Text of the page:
Eye For Film >> Movies >> North Country (2005) Film Review
Reviewed by: The Exile
American movies about women doing real work, as distinct from, say, wedding planning, are few and far between. Movies about poor, uneducated mothers forced to work punishing jobs are even rarer. So the arrival of North Country, a gutsy and well-made drama about the abuse suffered by female miners, is a special pleasure - perhaps less so for the costume designers, who haven't seen so many plaid shirts and steel-toed boots since the heady days of Norma Rae and Silkwood.
Unlike either of those films, however, North Country takes on the subject of institutionalised sexual harassment at its most primitive and bludgeoning. Set in and around the iron mines of Northern Minnesota between 1989 and 1991, when male miners still outnumbered females 30 to one, the film centers on Josey Aimes (Charlize Theron), a mother of two, fleeing an abusive husband.
"Did he catch you with another man?" asks Josey's father, Hank (Richard Jenkins), a good Catholic, still smarting from the shame of her high school pregnancy. Josey's mother, Alice (Sissy Spacek), is sympathetic but pragmatic. She knows women with children have few options and thinks Josey should "work it out."
Instead, she takes the advice of her friend, Glory (Frances McDormand), and goes to work in the local mine. Hated by the men and unprotected by the union, the female miners are routinely subjected to abuse, so extreme that a dildo in a locker and a faeces-smeared restroom add up to a good day. Groped and bullied, the women are assigned the filthiest jobs and frequently endangered by the men's disregard for safety procedures. The sadism of these scenes is deeply disturbing, and one sequence - offensively manipulated in the trailer to appear humorous, presumably to lighten the film's image - is so thoroughly sickening few women in the audience will remain unmoved.
North Country is inspired by the book Class Action: The Landmark Case That Changed Sexual Harassment Law and the film's third act moves from the mine to the courtroom as Josey and her lawyer (played with unexpected modesty by Woody Harrelson) sue the mine owners. With Anita Hill's testimony playing on TV and a rousing Hollywood climax building momentum, the movie surrenders disappointingly to melodrama and overkill (does Glory have to be given a deadly disease? Does every single miner have to be a dickhead?) Yet so powerful is the film's sense of place and righteous anger even Hank's shamelessly manipulative union hall speech is more likely to choke you up than choke you off.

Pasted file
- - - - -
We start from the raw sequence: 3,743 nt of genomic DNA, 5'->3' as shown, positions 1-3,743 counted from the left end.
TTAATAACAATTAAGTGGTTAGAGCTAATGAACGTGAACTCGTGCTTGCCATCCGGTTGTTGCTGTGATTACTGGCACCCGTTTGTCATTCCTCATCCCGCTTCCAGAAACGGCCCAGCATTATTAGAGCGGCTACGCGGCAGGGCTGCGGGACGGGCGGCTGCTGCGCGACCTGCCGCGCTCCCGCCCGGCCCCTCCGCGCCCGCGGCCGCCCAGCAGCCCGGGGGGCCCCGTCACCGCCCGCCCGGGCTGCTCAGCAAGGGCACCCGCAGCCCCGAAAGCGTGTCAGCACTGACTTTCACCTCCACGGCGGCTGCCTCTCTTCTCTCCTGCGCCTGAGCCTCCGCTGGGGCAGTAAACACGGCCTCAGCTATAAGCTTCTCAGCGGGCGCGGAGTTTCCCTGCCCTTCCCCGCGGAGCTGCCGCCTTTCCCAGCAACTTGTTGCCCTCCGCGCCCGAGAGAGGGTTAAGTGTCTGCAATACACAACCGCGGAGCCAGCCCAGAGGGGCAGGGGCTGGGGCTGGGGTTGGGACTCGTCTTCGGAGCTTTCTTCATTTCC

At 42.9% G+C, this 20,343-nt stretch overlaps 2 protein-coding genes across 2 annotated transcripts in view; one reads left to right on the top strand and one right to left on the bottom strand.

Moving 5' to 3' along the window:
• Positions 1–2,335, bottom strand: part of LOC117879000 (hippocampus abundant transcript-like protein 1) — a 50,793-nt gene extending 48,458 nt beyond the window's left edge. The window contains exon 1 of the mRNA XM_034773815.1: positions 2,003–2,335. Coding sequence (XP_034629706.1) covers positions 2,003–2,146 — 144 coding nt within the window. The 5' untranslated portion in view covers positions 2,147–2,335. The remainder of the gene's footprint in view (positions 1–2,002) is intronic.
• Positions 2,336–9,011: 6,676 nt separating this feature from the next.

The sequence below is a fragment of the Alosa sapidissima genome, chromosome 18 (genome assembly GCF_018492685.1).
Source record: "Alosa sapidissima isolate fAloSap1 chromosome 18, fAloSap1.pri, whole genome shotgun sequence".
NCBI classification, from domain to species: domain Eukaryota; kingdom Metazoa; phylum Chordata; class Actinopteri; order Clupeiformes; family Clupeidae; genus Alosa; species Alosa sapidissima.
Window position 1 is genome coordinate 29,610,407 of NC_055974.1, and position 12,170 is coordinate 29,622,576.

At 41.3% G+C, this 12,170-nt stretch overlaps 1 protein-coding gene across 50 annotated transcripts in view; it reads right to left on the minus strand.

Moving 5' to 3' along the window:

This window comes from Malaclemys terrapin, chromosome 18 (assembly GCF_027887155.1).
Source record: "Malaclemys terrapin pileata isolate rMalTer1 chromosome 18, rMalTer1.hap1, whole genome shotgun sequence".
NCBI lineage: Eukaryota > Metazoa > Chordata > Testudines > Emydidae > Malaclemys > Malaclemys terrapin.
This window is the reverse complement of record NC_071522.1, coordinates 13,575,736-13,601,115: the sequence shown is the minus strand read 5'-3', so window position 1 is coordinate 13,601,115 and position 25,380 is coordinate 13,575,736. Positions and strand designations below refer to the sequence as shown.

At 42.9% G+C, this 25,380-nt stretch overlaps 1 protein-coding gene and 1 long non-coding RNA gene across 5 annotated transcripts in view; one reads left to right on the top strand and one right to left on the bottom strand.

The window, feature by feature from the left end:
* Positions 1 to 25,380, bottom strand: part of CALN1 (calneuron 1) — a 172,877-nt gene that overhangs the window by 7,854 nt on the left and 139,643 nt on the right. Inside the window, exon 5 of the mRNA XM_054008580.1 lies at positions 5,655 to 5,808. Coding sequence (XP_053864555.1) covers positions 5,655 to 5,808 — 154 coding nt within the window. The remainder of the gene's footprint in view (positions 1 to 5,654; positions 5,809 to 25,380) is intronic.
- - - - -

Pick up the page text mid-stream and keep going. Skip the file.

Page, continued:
Supported by some of the best performances I've seen this year, Theron proves that last year's Oscar, for acting while ugly in Monster, was no fluke. All legs and shoulders, she finds the character's strength in a quietly unshowy way. Scenes with her teenage son (beautifully played by Thomas Curtis) are particularly affecting.
What finally raises the film above its somewhat programmatic, fight-the-power formula is its willingness to provide a believable context for the abuse. Making connections that a less intuitive or humane filmmaker might have ignored, New Zealand director Niki Caro (Whale Rider) links the cruelty of the mine to a community that places female sexuality at the heart of every problem. From the callous, compulsory gynecological exam Josey is given by the company doctor to the shame her father feels over her situation, the film presents a culture riddled with regressive misogyny.
Muscular and absorbing, North Country draws much of its texture from Chris Menges' gorgeously naturalistic camerawork. His smoky shots of blasted earth and gnashing machinery, spraying explosions and blackened pits create an oppressively alien landscape hostile to man and woman alike. The film may be marketed as a chick flick, but if so it's the first one more concerned with breaking balls than admiring them.Reviewed on: 18 Jan 2006